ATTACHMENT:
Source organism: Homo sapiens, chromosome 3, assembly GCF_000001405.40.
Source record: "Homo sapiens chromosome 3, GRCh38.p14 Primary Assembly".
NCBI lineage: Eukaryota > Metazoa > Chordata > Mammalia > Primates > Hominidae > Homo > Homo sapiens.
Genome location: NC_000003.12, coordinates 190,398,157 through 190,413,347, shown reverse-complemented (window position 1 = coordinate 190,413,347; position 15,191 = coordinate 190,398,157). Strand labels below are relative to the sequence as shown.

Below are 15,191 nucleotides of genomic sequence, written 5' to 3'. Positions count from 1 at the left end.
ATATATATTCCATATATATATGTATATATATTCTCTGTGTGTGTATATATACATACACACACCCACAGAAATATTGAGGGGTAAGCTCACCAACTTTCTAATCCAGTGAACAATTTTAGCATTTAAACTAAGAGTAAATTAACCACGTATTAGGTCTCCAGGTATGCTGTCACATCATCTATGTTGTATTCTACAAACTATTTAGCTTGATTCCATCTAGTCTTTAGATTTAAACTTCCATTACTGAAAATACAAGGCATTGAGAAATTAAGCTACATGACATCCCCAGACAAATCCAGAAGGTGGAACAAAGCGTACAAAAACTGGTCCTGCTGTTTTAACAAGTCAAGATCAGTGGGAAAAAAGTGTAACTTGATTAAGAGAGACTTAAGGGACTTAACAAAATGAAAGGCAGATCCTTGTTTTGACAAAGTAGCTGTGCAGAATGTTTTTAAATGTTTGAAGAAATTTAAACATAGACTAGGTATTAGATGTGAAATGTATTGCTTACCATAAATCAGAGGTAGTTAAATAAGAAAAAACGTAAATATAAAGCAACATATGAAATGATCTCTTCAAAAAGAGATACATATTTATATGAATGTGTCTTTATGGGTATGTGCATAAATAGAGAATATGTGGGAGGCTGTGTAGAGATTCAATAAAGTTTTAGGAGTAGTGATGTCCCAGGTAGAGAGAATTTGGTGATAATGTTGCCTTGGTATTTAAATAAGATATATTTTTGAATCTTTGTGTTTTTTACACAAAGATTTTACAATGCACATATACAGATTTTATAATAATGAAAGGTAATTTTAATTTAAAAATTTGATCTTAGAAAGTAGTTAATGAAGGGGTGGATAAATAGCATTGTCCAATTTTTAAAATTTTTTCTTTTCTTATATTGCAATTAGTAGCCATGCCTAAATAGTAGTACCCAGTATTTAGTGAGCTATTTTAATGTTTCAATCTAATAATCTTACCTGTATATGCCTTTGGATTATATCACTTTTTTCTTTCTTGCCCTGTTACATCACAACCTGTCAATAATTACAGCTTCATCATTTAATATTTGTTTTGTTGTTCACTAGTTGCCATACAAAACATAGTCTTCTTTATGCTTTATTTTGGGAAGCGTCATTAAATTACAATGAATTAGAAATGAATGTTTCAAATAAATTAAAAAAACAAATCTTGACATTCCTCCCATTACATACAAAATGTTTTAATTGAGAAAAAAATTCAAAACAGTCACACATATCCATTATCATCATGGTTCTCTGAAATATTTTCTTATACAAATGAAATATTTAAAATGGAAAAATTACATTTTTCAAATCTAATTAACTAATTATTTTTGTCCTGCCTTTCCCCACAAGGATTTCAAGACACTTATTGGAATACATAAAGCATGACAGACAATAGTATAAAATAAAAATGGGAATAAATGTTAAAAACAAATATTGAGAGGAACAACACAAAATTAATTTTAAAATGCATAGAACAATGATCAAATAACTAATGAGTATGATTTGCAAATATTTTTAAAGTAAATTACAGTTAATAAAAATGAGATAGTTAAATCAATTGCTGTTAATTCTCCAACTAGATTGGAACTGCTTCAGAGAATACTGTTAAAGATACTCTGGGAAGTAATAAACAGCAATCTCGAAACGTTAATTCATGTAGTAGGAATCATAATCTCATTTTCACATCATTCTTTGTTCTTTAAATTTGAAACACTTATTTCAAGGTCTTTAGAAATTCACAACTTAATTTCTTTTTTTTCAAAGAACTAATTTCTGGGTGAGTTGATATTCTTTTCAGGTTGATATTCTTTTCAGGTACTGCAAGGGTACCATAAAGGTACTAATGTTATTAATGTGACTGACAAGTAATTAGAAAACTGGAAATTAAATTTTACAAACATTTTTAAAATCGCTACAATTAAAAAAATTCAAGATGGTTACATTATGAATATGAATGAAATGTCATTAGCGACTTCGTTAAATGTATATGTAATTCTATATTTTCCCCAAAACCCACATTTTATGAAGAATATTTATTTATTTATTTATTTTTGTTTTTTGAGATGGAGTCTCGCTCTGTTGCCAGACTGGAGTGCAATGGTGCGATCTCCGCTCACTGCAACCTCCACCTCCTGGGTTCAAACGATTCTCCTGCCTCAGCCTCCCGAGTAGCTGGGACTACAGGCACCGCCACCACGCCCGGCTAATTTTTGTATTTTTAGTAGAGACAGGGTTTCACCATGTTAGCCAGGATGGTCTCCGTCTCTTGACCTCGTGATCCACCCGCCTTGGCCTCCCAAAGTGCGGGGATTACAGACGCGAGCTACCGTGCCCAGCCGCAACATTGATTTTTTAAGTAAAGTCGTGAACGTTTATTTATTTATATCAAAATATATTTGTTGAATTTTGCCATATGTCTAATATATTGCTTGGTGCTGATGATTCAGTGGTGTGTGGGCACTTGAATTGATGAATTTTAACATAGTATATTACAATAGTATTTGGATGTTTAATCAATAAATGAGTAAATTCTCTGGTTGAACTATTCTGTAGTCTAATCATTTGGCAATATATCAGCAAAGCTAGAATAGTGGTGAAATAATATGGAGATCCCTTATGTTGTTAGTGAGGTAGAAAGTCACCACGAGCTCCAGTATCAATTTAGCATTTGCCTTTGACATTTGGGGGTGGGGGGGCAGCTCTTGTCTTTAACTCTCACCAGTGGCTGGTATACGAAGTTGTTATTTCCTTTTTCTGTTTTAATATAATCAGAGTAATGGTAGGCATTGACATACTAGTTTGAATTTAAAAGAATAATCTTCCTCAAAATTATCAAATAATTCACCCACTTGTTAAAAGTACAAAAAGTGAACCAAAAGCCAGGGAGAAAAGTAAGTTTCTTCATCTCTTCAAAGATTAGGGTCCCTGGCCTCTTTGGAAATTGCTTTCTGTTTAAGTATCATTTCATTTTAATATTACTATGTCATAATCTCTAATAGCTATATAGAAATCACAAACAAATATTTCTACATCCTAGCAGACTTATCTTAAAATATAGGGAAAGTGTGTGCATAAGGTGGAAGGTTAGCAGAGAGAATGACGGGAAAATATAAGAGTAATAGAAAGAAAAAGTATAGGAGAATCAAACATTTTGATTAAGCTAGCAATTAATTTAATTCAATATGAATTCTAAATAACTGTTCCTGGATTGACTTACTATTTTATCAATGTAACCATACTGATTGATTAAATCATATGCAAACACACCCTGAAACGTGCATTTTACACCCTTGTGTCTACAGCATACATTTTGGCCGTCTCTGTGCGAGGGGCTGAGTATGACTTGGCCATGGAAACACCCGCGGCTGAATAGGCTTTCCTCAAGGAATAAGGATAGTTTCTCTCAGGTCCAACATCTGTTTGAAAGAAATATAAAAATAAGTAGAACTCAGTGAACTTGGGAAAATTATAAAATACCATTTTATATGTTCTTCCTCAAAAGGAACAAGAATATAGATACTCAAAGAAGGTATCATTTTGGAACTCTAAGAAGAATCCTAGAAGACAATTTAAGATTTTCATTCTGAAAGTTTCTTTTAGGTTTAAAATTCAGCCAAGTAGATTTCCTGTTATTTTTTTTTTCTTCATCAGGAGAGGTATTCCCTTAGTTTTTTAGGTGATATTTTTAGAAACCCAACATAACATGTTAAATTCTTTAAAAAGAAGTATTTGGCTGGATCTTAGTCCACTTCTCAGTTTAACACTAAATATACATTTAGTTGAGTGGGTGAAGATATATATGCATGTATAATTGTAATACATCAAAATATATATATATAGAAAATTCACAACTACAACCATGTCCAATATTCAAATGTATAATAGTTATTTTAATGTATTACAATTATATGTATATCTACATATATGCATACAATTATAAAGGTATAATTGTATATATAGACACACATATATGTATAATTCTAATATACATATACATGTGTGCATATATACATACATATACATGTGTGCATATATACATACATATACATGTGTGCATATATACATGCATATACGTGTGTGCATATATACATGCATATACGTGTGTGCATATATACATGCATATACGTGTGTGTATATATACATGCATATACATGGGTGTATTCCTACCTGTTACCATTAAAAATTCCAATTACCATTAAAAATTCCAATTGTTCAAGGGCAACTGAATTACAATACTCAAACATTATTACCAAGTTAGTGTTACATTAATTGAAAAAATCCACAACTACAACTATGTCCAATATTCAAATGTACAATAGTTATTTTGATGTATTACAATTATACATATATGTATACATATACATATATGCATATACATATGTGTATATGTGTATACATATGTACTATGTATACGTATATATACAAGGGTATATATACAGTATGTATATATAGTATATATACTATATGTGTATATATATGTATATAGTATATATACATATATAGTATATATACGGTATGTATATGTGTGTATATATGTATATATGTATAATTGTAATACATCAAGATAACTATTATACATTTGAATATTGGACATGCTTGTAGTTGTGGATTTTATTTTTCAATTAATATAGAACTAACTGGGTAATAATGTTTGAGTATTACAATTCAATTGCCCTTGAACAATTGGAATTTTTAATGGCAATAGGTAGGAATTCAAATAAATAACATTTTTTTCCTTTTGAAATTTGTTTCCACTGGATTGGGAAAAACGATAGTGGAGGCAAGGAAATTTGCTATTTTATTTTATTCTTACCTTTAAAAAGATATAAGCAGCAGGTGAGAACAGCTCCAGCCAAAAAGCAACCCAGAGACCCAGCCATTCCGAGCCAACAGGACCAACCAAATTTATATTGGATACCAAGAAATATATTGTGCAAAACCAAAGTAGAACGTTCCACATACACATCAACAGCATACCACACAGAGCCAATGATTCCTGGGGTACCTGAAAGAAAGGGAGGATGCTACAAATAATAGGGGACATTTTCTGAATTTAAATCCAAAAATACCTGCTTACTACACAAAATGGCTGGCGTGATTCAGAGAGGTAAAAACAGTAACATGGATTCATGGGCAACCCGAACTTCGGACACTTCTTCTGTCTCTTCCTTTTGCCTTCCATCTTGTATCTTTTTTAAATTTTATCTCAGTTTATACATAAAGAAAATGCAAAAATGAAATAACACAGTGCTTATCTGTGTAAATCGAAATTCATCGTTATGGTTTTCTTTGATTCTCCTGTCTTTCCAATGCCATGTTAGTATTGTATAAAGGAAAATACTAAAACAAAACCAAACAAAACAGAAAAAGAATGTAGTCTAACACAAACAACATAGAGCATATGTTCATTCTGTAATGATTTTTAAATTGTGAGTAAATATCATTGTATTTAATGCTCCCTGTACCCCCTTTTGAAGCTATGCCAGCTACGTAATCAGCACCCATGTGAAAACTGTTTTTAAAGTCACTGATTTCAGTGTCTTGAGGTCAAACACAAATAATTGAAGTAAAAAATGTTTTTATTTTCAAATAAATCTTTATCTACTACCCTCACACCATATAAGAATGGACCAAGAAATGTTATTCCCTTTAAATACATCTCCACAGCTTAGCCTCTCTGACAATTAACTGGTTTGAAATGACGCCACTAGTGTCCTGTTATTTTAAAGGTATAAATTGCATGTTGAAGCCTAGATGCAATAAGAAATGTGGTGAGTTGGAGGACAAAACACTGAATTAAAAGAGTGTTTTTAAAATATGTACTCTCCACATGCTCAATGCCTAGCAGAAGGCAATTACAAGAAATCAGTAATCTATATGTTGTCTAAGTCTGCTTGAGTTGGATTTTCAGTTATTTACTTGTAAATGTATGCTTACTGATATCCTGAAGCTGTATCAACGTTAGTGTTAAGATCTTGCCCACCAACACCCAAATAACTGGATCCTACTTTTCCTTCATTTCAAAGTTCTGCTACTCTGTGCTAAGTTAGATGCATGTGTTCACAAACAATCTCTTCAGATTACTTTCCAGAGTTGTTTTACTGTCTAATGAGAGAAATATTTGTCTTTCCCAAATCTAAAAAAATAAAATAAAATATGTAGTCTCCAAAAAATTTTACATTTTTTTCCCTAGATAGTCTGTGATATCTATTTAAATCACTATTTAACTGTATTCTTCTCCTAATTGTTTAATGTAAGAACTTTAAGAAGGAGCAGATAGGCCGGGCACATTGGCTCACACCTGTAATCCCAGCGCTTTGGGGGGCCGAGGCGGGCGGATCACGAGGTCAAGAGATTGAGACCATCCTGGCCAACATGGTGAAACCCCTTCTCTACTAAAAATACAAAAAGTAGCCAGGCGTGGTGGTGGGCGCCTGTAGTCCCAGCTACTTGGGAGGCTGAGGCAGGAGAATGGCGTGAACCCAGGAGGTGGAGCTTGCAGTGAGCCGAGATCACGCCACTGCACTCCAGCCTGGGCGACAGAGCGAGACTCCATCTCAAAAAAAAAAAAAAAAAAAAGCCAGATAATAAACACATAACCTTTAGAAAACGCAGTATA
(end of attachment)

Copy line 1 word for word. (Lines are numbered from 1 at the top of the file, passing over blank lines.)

Source organism: Homo sapiens, chromosome 3, assembly GCF_000001405.40.